An Indian-born doctor who was holed up in a basement at home in war-torn Ukraine with his pet big cats for months says he is now separated from his animals.
After the war began earlier this year, Gidikumar Patil, who is single, had pledged he would not leave his home without his pets. He lived and worked as an orthopaedic doctor in a hospital in Svavtove, a small town in Severodonetsk, located in the Luhansk region of eastern Ukraine.
Mr Patil, who is 42 and an Ukrainian citizen since 2016, bought the animals from a zoo in the capital, Kyiv, nearly two years ago. The male cat is a 24-month-old “lepjag”, a rare hybrid of a male leopard and a female jaguar, while the female, a black panther, is 14 months old.
Two weeks ago, Mr Patil ran out of money and crossed over into Poland to earn a living so he could keep feeding his cats. The hospital where he worked was shut early in the war and has now been destroyed in a bomb attack, as Ukrainian forces have made rapid gains and have recaptured territory in the Russian-occupied region.
Now Mr Patil is living in a dormitory in a hostel in Warsaw with other Ukrainian refugees, looking to earn a living and anxious about the fate of his cats.
He says the internet in Svavtove stopped working two weeks ago, and he is checking on his cats daily by calling up a local farmer who is taking care of them.
“The caretaker tells me me the animals were missing me. The ‘lepjag’ didn’t eat properly for nearly a week. The black panther was in confusion. I want to save the animals and take them out, but I really don’t know how,” Mr Patil told the BBC on the phone from Warsaw.
Mr Patil says he was forced to leave home in Ukraine with a bag carrying his clothes, $100 and a few thousand roubles in cash. He had exhausted all his savings and sold part of his farm land, two apartments, two cars, his motorcycle and camera for a little over $100,000 (£89,908).
After the war began, he says, he spent up to $300 feeding his cats – some 5kg of meat (mostly chicken) – every day.
“As the situation worsened and bomb attacks inched closer to my home and I ran out of money, I decided to leave the cats with the caretaker, cross the border, earn some money and return,” Mr Giri said. He said he had kept enough food to last three months in the freezer for his cats and paid the caretaker $2,400 as three months of wages.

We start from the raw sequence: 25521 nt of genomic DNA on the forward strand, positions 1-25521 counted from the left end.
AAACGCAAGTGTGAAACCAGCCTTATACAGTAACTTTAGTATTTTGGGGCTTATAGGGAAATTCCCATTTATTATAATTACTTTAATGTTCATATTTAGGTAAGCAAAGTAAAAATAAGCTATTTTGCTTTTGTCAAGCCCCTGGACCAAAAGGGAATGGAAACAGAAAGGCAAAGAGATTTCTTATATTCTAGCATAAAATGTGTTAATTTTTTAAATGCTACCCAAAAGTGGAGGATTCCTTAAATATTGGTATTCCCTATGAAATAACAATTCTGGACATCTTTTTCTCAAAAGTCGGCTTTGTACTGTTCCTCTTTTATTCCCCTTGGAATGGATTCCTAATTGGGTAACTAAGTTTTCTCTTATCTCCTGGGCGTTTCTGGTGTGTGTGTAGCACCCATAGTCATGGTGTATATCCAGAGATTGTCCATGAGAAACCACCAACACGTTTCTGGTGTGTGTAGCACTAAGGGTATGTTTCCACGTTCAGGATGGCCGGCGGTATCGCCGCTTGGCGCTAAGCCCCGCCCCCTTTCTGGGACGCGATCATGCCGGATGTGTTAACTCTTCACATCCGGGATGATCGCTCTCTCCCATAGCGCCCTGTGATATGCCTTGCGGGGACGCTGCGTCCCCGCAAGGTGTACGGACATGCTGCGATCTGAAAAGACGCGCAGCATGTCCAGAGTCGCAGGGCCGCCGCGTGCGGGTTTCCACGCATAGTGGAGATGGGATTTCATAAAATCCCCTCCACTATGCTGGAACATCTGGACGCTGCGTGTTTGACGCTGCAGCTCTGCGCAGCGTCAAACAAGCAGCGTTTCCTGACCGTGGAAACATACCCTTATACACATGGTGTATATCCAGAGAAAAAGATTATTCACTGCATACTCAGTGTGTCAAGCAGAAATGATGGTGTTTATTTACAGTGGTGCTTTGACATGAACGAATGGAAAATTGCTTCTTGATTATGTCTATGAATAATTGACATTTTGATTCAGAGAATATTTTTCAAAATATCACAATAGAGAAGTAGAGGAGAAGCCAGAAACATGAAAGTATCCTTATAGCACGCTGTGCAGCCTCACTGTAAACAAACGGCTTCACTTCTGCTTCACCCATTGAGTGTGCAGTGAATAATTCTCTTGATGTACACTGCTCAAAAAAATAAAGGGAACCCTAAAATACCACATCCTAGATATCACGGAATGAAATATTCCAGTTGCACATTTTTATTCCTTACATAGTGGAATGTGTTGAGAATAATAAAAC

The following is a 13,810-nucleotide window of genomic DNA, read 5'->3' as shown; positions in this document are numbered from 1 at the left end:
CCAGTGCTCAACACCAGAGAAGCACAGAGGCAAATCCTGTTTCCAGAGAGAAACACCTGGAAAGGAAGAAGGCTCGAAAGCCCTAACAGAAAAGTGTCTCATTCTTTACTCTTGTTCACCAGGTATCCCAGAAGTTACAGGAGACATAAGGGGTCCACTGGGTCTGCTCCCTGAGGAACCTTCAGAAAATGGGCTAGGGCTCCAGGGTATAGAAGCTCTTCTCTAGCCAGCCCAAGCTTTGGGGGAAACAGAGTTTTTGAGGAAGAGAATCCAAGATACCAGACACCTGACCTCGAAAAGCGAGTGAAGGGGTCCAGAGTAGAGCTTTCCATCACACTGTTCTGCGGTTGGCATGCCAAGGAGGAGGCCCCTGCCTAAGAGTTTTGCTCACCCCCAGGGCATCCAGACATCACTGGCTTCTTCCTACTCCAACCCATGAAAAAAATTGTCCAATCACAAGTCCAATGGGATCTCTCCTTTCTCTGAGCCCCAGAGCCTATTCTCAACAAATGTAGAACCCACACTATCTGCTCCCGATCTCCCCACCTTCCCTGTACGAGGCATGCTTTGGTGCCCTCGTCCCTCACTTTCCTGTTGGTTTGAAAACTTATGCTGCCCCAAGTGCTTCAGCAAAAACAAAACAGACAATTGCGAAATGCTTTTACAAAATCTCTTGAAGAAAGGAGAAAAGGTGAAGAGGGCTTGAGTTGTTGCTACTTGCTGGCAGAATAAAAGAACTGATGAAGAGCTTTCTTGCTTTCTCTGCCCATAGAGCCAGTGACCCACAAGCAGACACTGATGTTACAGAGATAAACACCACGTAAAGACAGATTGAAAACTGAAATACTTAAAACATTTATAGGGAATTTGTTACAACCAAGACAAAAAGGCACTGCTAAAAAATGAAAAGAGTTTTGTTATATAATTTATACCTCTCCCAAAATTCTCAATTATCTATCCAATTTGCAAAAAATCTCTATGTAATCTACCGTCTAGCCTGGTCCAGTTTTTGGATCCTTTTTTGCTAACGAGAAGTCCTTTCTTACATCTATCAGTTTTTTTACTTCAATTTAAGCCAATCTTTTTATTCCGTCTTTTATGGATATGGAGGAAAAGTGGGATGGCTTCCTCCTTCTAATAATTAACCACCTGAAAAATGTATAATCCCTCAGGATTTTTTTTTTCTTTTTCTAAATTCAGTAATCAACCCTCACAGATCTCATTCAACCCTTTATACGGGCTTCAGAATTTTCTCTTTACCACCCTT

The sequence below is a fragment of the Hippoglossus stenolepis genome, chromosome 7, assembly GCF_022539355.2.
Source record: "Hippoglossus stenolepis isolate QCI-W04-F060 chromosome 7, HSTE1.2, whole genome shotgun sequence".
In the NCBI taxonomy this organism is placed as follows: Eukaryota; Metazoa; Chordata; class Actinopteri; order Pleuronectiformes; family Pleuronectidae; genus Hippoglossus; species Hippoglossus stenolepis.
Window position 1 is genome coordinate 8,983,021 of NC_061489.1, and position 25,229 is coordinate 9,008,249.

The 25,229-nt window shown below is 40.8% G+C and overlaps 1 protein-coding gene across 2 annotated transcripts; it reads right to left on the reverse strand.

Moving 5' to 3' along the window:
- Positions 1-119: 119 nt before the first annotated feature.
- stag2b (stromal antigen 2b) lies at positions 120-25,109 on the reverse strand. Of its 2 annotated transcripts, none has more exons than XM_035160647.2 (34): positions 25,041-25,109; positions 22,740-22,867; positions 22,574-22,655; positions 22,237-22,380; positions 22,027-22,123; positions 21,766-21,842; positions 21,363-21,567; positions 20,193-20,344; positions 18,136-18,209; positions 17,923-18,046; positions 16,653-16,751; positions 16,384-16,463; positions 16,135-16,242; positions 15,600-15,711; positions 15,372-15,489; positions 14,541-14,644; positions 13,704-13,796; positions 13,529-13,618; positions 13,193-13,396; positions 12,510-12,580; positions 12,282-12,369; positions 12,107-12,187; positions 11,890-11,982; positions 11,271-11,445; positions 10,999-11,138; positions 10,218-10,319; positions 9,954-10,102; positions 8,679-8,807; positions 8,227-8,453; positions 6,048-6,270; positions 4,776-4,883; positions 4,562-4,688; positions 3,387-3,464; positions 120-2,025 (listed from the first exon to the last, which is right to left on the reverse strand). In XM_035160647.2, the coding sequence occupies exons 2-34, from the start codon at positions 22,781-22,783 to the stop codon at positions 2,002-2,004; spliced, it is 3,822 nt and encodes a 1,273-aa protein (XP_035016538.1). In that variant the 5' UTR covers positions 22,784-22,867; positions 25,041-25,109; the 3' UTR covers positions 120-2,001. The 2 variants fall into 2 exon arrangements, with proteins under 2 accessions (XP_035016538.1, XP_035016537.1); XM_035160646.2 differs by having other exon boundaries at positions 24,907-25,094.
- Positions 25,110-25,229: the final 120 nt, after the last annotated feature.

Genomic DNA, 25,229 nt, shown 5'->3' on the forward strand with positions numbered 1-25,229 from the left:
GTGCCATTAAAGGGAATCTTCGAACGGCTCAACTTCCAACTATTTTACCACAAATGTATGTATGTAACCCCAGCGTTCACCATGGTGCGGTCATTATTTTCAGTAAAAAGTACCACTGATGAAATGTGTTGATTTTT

But plans haven’t quite worked out that way.
After a 12-hour-long slow minibus ride through a war zone to the nearest border, he was taken out of the vehicle by patrolling Russian soldiers and thrown into an underground room for three days for interrogation, Mr Patil said.
“I was taken out of the bus, blindfolded and taken to a small underground cell where they gave me soup and bread and interrogated me. They looked at my identity papers and since they were made in Kyiv, they suspected I was a spy, giving information to the Ukrainian military.”
Mr Giri said he told the Russian soldiers that he had “taken no sides in the war”, and ran a YouTube channel on his cats with nearly 60,000 followers and that he had been stranded at home with his animals. “I showed them my videos and my channel,” he said.
“On the third night of my detention, a Russian officer came up to me and told me his wife had watched my videos and told him that their prisoner was not a partisan but an animal lover. He said, ‘Sleep well tonight.'”
Next morning, they let him free. They confiscated his passport and gave him a letter of identity, says Mr Patil.
They dropped him near the Polish border, which he crossed by providing his biometrics and telling his story to border officials.
The Polish authorities gave him a “paper visa” which allows him to stay in the country for 90 days, he said. Then he took a night bus to Warsaw.
Now, with the situation in his hometown worsening, Mr Patil says he’s clueless about when he will be able to return to his cats. His family is sending him money from home in the southern Indian state of Andhra Pradesh, where he was born.
“I have contacted the Indian embassy in Kyiv a few times on phone and WhatsApp, asking them whether they could take my cats out of Ukraine. They told me they don’t deal with wild animals,” he said. Earlier this week, he says he visited a zoo in Warsaw and sought their help in taking out his animals from the war zone.
“Somehow, I want my cats back. If the Indian government can help and pick them up and take them home to a zoo or a forest in India, it is fine. I just want to save them.”